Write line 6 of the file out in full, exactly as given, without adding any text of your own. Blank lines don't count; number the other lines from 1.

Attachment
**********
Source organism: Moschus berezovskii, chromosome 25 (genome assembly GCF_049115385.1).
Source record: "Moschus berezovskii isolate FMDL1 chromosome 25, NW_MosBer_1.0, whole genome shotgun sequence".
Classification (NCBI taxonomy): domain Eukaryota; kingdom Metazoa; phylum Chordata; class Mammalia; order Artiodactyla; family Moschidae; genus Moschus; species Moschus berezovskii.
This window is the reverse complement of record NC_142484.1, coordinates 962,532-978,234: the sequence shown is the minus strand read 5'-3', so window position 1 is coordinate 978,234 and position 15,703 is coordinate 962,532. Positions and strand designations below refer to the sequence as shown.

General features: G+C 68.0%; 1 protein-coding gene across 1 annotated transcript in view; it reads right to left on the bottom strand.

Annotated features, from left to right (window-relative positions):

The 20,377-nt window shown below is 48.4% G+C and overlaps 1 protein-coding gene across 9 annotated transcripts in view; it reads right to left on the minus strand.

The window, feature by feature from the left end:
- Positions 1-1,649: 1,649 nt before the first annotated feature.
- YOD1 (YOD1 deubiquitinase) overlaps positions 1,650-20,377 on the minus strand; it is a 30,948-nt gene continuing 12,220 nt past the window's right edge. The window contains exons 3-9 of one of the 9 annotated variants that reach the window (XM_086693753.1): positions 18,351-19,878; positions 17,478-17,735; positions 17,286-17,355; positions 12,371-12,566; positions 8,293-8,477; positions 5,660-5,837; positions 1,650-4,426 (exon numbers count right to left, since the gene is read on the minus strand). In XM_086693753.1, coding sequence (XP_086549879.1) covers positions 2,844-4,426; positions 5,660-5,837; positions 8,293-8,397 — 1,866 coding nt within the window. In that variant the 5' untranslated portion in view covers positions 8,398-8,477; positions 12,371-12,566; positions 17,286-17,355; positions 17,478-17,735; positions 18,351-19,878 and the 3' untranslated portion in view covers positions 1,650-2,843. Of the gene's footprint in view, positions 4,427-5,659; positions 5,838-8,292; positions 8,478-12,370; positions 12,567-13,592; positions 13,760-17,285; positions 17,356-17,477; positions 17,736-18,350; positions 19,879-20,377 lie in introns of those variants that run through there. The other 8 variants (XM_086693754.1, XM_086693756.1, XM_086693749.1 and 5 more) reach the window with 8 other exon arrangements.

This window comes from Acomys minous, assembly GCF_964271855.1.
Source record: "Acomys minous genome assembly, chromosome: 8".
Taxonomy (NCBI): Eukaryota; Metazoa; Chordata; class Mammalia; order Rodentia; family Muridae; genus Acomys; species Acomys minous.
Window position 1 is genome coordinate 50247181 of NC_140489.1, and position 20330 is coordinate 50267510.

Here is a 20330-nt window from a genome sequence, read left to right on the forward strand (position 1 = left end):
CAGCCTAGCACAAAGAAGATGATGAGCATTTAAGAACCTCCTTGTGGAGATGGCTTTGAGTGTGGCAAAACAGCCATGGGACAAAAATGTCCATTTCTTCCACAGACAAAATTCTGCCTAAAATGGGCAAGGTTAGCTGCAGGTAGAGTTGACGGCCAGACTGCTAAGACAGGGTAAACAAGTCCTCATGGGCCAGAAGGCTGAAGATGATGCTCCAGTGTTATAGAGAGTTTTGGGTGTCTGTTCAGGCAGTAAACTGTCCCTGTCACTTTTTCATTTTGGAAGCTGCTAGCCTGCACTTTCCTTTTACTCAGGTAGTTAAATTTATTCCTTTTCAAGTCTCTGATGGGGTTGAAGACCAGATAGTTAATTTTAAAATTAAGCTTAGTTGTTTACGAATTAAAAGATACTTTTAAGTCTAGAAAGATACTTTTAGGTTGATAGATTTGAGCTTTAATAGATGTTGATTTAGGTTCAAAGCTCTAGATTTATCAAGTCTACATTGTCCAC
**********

Annotated features, from left to right (window-relative positions):